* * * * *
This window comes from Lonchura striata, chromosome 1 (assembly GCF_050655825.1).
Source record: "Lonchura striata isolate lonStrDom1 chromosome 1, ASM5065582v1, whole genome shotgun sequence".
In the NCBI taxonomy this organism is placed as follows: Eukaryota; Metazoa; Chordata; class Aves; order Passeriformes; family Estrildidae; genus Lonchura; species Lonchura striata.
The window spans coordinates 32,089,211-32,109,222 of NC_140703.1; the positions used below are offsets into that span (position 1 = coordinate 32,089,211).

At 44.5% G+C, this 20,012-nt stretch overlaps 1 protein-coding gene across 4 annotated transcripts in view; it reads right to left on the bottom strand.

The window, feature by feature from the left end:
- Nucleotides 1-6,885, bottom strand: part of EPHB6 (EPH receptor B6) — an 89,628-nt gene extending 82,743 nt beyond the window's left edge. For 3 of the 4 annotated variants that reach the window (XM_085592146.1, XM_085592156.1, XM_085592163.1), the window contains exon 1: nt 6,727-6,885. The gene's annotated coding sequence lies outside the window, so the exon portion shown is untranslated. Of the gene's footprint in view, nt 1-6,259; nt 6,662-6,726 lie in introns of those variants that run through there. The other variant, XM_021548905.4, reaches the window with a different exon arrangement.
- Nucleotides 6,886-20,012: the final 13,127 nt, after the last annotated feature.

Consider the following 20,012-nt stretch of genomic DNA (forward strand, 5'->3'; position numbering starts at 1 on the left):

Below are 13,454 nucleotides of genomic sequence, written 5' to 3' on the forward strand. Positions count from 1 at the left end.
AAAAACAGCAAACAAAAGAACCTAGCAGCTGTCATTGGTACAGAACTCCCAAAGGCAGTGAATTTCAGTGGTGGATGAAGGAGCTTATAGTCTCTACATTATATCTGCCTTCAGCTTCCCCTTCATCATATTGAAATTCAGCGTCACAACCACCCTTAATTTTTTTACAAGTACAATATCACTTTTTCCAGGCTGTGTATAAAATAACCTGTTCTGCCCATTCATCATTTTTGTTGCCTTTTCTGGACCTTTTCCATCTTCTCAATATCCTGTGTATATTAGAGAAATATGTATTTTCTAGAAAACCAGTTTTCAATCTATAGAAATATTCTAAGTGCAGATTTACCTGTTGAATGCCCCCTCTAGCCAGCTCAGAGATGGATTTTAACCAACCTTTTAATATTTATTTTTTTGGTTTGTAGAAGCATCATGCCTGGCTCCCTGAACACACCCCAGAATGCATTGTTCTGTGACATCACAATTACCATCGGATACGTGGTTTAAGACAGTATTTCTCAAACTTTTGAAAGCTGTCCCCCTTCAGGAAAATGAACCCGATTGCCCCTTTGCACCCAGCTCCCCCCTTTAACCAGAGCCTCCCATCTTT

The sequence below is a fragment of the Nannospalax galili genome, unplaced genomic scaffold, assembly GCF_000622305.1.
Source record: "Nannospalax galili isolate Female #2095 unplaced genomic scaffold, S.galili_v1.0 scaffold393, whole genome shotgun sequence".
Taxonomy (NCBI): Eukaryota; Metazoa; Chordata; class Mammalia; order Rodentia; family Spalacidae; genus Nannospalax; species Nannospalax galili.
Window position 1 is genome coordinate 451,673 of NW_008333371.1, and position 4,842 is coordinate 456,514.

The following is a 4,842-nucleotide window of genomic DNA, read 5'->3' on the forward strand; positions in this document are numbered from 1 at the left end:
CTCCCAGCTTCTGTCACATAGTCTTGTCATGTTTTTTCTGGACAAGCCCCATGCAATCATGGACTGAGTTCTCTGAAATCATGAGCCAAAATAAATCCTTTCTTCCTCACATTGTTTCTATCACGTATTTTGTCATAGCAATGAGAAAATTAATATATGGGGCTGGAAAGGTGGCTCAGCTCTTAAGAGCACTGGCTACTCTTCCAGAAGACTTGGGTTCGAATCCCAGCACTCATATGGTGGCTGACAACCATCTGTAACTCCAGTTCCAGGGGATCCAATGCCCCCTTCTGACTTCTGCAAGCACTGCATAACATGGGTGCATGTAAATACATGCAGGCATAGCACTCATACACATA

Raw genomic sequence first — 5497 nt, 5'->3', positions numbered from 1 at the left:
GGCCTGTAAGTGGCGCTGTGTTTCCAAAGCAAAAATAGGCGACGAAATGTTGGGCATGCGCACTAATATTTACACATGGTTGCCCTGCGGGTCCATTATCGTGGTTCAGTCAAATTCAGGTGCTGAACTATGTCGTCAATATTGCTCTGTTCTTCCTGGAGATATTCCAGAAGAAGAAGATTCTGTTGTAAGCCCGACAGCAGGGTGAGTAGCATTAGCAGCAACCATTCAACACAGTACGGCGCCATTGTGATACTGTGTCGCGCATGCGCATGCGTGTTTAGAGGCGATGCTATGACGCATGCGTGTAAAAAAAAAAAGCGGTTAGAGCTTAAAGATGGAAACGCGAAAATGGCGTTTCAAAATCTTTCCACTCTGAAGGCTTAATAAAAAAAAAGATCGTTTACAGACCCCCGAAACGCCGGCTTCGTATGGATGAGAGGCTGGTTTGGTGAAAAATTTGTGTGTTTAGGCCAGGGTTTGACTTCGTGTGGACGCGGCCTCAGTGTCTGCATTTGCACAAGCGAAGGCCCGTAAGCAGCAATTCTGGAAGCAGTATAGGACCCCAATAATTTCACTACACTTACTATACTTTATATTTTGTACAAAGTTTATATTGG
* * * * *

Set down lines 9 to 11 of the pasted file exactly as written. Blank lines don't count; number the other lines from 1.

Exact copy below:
Consider the following 20,012-nt stretch of genomic DNA (forward strand, 5'->3'; position numbering starts at 1 on the left):

Below are 13,454 nucleotides of genomic sequence, written 5' to 3' on the forward strand. Positions count from 1 at the left end.
AAAAACAGCAAACAAAAGAACCTAGCAGCTGTCATTGGTACAGAACTCCCAAAGGCAGTGAATTTCAGTGGTGGATGAAGGAGCTTATAGTCTCTACATTATATCTGCCTTCAGCTTCCCCTTCATCATATTGAAATTCAGCGTCACAACCACCCTTAATTTTTTTACAAGTACAATATCACTTTTTCCAGGCTGTGTATAAAATAACCTGTTCTGCCCATTCATCATTTTTGTTGCCTTTTCTGGACCTTTTCCATCTTCTCAATATCCTGTGTATATTAGAGAAATATGTATTTTCTAGAAAACCAGTTTTCAATCTATAGAAATATTCTAAGTGCAGATTTACCTGTTGAATGCCCCCTCTAGCCAGCTCAGAGATGGATTTTAACCAACCTTTTAATATTTATTTTTTTGGTTTGTAGAAGCATCATGCCTGGCTCCCTGAACACACCCCAGAATGCATTGTTCTGTGACATCACAATTACCATCGGATACGTGGTTTAAGACAGTATTTCTCAAACTTTTGAAAGCTGTCCCCCTTCAGGAAAATGAACCCGATTGCCCCTTTGCACCCAGCTCCCCCCTTTAACCAGAGCCTCCCATCTTT